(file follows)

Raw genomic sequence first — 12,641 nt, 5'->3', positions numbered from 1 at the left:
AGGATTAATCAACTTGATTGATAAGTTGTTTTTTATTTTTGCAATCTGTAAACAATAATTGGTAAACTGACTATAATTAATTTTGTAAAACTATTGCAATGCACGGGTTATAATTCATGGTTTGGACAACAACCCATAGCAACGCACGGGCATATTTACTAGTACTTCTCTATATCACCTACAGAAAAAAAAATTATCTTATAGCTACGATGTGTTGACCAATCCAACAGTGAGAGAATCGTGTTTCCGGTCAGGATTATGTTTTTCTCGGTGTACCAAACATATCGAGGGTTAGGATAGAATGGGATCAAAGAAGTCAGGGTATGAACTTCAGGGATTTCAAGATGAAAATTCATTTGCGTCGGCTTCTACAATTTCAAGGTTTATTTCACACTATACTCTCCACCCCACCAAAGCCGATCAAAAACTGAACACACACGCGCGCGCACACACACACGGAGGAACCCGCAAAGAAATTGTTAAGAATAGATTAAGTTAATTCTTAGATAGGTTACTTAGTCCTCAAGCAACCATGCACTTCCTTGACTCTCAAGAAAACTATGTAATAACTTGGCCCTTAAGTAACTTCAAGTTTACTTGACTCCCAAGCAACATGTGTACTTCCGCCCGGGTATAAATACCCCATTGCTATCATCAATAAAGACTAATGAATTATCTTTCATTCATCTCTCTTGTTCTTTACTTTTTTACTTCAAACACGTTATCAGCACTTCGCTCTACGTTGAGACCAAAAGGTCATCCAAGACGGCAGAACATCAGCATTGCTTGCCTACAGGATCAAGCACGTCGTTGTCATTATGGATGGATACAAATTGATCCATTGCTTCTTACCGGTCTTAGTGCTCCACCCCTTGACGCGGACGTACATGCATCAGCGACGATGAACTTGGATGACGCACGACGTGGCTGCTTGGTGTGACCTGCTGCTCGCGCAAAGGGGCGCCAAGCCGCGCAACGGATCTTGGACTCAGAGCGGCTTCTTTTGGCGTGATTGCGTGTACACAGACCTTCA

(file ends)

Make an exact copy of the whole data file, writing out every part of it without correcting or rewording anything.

Raw genomic sequence first — 12,641 nt, 5'->3', positions numbered from 1 at the left:
AGGATTAATCAACTTGATTGATAAGTTGTTTTTTATTTTTGCAATCTGTAAACAATAATTGGTAAACTGACTATAATTAATTTTGTAAAACTATTGCAATGCACGGGTTATAATTCATGGTTTGGACAACAACCCATAGCAACGCACGGGCATATTTACTAGTACTTCTCTATATCACCTACAGAAAAAAAAATTATCTTATAGCTACGATGTGTTGACCAATCCAACAGTGAGAGAATCGTGTTTCCGGTCAGGATTATGTTTTTCTCGGTGTACCAAACATATCGAGGGTTAGGATAGAATGGGATCAAAGAAGTCAGGGTATGAACTTCAGGGATTTCAAGATGAAAATTCATTTGCGTCGGCTTCTACAATTTCAAGGTTTATTTCACACTATACTCTCCACCCCACCAAAGCCGATCAAAAACTGAACACACACGCGCGCGCACACACACACGGAGGAACCCGCAAAGAAATTGTTAAGAATAGATTAAGTTAATTCTTAGATAGGTTACTTAGTCCTCAAGCAACCATGCACTTCCTTGACTCTCAAGAAAACTATGTAATAACTTGGCCCTTAAGTAACTTCAAGTTTACTTGACTCCCAAGCAACATGTGTACTTCCGCCCGGGTATAAATACCCCATTGCTATCATCAATAAAGACTAATGAATTATCTTTCATTCATCTCTCTTGTTCTTTACTTTTTTACTTCAAACACGTTATCAGCACTTCGCTCTACGTTGAGACCAAAAGGTCATCCAAGACGGCAGAACATCAGCATTGCTTGCCTACAGGATCAAGCACGTCGTTGTCATTATGGATGGATACAAATTGATCCATTGCTTCTTACCGGTCTTAGTGCTCCACCCCTTGACGCGGACGTACATGCATCAGCGACGATGAACTTGGATGACGCACGACGTGGCTGCTTGGTGTGACCTGCTGCTCGCGCAAAGGGGCGCCAAGCCGCGCAACGGATCTTGGACTCAGAGCGGCTTCTTTTGGCGTGATTGCGTGTACACAGACCTTCA